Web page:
John wrote a very strong letter (attached) demanding they care for the dogs or relinquish them to us to find better housing.  The letter said in part, “the next time your dog comes on our property we will take it and find it a better home.”  Two days after the letter was left on the front porch after repeated knocking to no avail, John went across the street to speak to the “man of the house”.  In his best broken spanish, he convinced the mother and father, who had previously agreed to take are of the black and white dog (Liberty) and neglected to do so, to let us find her a better home.  Thankfully our friend Caitlyn was willing and able to help in this process.

dog rescue

One week after their return from the week of neglect, Caitlyn arrived to pick up Liberty.  Thank goodness, too, because John had to stop the kids from each individually hitting her one after the other in the driveway.  When one girl tried to defend the dog, they started hitting the girl.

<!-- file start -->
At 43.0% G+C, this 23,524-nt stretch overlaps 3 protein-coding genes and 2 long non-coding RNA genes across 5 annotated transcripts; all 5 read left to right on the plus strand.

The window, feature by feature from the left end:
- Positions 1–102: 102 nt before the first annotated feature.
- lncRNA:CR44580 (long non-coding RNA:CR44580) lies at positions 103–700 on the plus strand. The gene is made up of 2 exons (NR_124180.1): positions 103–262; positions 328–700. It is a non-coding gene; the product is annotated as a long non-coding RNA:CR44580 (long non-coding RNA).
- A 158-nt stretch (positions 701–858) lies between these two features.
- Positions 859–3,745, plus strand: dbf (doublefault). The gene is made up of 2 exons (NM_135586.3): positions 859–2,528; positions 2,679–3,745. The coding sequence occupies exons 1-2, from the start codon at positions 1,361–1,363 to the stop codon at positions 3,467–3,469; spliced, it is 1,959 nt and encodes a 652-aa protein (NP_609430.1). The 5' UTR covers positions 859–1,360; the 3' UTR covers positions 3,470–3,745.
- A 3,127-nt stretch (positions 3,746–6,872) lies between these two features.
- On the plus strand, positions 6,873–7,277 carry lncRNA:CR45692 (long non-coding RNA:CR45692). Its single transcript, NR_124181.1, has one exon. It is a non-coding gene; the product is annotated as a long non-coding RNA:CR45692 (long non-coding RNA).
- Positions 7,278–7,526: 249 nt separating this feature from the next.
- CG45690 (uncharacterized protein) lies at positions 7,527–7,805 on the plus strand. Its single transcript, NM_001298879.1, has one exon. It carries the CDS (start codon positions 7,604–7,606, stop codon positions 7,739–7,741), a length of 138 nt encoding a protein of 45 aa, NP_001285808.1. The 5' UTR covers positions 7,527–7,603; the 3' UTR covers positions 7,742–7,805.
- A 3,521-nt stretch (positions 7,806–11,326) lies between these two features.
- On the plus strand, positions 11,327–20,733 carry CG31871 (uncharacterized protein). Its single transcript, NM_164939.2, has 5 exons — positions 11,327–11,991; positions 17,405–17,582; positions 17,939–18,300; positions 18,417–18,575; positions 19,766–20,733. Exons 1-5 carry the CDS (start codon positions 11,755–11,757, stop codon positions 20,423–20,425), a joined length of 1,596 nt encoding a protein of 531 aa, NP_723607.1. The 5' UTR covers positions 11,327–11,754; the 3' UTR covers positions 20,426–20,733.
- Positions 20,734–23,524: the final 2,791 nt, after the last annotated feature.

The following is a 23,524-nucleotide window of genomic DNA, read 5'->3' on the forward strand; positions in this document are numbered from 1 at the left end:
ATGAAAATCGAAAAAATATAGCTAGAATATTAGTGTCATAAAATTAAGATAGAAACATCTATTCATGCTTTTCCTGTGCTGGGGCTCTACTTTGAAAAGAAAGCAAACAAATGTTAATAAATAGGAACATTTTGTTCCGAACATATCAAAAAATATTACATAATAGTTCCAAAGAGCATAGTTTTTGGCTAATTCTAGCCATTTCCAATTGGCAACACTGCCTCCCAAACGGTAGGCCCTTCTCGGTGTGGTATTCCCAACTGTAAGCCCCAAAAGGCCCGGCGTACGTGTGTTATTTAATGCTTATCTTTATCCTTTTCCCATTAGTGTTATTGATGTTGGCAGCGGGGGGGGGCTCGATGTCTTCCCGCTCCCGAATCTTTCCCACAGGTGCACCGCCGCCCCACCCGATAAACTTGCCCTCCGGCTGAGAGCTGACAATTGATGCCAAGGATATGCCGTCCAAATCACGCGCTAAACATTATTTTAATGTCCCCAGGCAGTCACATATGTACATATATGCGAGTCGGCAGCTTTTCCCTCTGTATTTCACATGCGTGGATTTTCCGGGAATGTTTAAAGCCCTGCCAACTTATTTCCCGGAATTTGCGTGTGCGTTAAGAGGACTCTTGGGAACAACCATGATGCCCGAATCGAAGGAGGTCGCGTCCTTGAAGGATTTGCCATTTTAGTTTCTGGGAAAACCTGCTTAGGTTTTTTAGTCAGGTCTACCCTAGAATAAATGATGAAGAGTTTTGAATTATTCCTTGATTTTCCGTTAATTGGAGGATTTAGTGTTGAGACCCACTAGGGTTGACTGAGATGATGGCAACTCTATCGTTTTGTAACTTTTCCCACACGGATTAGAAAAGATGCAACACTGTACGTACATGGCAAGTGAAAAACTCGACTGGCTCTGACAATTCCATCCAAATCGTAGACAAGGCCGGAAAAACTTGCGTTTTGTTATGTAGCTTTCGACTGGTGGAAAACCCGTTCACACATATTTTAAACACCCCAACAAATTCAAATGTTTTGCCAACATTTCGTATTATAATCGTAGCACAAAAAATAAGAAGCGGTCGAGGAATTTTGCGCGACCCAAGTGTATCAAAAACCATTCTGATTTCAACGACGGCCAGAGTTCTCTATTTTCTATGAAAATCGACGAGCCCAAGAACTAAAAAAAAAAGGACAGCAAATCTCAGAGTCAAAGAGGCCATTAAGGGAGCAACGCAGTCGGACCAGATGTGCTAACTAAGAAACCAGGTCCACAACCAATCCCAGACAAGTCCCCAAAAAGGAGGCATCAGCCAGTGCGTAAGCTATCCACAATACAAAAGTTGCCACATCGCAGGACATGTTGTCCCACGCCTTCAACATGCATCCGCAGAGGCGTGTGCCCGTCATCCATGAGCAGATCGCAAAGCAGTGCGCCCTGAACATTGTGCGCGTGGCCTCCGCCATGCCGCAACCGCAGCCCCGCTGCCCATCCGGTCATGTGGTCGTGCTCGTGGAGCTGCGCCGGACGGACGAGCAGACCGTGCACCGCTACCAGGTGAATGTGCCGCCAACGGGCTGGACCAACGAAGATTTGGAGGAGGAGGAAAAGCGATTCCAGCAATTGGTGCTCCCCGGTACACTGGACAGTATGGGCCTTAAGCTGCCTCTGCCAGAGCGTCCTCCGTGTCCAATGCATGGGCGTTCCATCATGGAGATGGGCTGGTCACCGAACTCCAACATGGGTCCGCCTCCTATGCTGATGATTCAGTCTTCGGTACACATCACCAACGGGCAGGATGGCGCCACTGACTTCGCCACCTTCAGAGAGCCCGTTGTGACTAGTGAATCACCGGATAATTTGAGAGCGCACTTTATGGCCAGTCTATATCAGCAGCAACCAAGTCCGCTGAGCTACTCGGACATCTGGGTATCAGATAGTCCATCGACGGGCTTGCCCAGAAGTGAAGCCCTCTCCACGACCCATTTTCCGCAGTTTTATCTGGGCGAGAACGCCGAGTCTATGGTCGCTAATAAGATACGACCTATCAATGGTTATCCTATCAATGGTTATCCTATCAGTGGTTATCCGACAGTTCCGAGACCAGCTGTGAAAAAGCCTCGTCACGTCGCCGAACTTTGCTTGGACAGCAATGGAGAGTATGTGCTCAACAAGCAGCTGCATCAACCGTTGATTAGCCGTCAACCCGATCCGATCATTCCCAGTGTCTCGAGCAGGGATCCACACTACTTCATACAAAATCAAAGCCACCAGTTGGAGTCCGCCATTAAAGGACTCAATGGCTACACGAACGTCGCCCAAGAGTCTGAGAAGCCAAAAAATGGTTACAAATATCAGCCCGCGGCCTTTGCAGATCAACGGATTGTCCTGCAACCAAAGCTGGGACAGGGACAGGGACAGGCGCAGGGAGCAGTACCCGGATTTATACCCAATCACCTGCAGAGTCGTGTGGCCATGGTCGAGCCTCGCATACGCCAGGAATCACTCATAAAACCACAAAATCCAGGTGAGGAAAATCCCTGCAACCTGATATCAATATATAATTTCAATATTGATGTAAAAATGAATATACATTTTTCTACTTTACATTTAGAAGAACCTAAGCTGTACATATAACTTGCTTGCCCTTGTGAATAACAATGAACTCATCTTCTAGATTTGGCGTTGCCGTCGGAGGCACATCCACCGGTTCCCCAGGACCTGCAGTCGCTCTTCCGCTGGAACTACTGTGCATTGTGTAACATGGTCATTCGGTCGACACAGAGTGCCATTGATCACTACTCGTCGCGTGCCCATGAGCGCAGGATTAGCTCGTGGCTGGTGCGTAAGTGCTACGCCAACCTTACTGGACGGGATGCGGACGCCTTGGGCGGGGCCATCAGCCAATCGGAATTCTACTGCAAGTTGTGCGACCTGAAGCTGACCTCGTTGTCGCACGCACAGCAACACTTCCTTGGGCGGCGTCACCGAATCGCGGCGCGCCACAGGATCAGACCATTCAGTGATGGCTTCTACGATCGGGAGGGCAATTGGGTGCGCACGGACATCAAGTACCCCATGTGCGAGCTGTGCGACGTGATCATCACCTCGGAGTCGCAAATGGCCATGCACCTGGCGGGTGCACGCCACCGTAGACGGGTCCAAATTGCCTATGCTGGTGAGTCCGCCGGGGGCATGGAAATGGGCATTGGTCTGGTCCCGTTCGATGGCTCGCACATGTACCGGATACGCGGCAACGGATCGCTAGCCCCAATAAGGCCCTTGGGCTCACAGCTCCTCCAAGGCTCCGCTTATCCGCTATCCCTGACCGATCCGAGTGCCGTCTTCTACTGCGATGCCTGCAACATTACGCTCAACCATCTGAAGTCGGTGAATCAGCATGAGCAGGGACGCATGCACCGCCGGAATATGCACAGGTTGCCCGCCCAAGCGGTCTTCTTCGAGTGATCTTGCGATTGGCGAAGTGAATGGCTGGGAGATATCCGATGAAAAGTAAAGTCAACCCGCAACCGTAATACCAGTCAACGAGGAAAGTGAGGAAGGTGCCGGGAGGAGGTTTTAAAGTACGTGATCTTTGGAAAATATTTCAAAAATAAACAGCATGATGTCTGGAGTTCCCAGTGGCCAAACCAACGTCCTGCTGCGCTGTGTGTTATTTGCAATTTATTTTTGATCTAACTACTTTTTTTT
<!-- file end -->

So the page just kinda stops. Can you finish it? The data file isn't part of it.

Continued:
Since her rescue, the German Shepherd was caught loose once, chasing our beautiful peacock.  This was days before my due date and I shouted at him from our drive.  John went to talk to him and he apologized greatly and said he had to run inside to deal with a situation and left the dog off-leash.  He has been spending more time with the German Shepherd and the dog now lives in their chicken coop with access to shelter, food and water.

I want the readers to hear this story in its entirety to understand that dealing with our neighbors instead of calling the state is a long and tedious process.  Despite the stress and the months of anguish over the situation, we managed to find the dogs better treatment, build a stronger bond with our neighbors, and prevented anyone from entanglement with a violent institution.

Moving forward John and I plan to take our community relationships to the next level.  Not only do we intend to resolve our conflicts face to face, but we plan to open part of our yard as a community garden to teach our neighbors the joy of growing their own food.  This will help make our neighborhood more resilient as the dollar slowly collapses.  Hopefully, one day, we’ll be bartering with our neighbors as well!

PS: if you’re interested in adopting Liberty, please shoot me an email at Cat.Bleish@gmail.com and I will get you in touch with Caitlyn.  She is now potty trained, fully fed and looking for a forever home!  Yaye for community solutions!

letter to neighbor english